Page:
Stepford is the name of the fictional idyllic community in Ira Levin’s 1972 novel, The Stepford Wives. This satirical thriller portrays the women of the community as animatronic robots. The word Stepford, therefore, has come to denote a person regarded as a bland robotic conformist, one who blindly imitates or mimics another or one who does not behave or think independently. Does that sound like the way you plan, prepare and lead worship?
It is often easier as worship leaders to imitate the worship habits, methods, styles, presentations and even attire of other artists or congregations. We mimic them without even considering our own gifts and calling or the calling and abilities of our players, singers and congregants. If the only version of worship songs you ever lead or your congregation ever expects must be exactly like that of the original artist (including: genre, key, tempo, instrumentation, vocal timbre, volume, attitude and even attire), then why do they need you?
If God has entrusted us with the position to which He has called us, then imitating or mimicking another actually marginalizes that calling. An imitation can never exceed the quality or ability of the imitated or it is no longer an imitation but instead a new creation. So an imitation will always be an inferior substitute for the original. Is that really what God intended for you and the best you have to offer Him and your church?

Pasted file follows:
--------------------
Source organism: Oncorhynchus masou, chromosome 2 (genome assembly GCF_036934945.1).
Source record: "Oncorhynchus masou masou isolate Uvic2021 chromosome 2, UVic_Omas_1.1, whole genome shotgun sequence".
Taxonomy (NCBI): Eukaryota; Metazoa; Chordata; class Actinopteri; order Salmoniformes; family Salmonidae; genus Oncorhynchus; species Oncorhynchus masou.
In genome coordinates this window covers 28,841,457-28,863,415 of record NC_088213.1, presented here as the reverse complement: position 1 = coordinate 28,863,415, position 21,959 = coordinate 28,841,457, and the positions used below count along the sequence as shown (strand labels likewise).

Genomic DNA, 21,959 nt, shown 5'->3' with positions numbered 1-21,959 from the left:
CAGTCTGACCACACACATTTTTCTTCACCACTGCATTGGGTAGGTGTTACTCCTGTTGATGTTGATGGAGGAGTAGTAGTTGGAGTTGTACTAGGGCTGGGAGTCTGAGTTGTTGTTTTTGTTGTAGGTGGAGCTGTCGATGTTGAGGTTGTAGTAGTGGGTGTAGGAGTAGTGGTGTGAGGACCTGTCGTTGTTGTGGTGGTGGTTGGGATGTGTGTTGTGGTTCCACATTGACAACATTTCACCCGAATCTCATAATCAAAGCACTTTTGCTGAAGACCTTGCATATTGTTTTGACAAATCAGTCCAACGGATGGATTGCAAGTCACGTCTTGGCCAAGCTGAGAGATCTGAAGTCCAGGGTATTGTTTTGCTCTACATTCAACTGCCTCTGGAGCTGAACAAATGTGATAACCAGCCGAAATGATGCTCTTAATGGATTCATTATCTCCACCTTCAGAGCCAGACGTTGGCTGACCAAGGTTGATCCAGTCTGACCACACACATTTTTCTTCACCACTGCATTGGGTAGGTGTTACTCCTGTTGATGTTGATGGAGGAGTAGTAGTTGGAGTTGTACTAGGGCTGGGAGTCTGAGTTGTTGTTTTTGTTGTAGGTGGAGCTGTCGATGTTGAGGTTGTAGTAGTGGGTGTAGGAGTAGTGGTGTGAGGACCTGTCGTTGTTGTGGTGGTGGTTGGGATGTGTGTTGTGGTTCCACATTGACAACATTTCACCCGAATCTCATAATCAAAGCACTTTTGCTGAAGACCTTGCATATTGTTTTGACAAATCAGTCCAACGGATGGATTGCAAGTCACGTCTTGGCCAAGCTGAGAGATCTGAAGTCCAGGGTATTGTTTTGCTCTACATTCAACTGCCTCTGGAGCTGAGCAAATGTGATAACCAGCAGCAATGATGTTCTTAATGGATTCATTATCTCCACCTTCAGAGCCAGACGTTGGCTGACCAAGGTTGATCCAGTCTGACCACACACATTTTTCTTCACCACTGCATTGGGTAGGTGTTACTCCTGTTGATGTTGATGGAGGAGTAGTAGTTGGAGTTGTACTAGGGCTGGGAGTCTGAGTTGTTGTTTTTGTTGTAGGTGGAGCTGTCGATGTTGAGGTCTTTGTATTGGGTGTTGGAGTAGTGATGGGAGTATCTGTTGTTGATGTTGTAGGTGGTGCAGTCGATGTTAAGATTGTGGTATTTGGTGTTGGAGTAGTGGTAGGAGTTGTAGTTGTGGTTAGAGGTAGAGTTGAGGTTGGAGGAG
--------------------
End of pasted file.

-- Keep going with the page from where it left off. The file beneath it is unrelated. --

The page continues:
Obviously, not all congregations are gifted with musicians who create original songs and therefore must borrow songs from others. The difference between borrowing their songs and imitating their worship, however, is taking the time to interpret those songs while giving consideration to the uniqueness of your own congregation instead of just attempting to make those songs sound as close as possible to the original rendition.
Imitation is about style. Interpretation is about content. Imitation is based on replication. Interpretation is based on revelation. Imitation ignores God’s limitless creativity in multiple contexts. Interpretation acknowledges God’s limitless creativity in your own context. Imitation is an attempt to lead worship by mimicking what someone else has been called to do. Interpretation is an attempt to lead worship by expressing what God has called you to do.